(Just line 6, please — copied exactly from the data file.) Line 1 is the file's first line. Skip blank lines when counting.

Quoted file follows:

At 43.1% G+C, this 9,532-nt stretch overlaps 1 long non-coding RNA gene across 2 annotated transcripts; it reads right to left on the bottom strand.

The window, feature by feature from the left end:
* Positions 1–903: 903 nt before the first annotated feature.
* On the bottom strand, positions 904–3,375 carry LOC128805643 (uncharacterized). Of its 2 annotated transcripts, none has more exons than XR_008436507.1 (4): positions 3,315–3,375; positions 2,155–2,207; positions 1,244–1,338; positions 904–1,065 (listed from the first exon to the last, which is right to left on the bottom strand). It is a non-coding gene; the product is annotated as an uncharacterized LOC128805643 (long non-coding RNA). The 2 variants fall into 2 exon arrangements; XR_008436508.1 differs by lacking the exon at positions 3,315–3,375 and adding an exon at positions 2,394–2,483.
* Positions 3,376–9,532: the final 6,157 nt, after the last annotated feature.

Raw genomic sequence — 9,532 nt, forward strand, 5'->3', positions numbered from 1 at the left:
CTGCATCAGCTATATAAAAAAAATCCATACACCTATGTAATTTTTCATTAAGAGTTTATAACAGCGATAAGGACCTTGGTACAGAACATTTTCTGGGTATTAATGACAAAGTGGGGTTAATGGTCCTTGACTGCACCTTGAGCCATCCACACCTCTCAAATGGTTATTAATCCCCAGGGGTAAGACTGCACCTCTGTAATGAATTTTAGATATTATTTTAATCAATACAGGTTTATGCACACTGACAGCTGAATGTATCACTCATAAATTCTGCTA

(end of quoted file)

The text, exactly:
Raw genomic sequence — 9,532 nt, forward strand, 5'->3', positions numbered from 1 at the left: